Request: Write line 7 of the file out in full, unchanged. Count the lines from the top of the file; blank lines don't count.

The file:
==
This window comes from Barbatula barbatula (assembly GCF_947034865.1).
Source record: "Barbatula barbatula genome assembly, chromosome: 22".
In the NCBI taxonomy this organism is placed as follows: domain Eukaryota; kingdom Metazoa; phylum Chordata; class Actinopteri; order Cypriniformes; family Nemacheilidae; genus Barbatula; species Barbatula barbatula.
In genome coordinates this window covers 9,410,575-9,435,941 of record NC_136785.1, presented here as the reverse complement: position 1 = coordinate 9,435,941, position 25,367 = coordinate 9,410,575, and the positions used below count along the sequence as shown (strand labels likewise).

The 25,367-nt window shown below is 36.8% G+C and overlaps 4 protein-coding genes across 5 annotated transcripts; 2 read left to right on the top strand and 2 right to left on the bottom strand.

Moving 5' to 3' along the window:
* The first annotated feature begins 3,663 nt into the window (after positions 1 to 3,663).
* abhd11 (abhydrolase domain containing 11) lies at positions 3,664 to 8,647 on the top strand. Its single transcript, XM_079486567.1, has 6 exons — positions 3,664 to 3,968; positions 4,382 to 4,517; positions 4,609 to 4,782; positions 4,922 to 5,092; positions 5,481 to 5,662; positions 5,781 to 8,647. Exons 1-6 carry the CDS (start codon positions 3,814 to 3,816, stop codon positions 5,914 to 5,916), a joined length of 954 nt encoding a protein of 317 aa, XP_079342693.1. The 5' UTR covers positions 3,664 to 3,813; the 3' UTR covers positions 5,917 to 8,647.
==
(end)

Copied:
* The first annotated feature begins 3,663 nt into the window (after positions 1 to 3,663).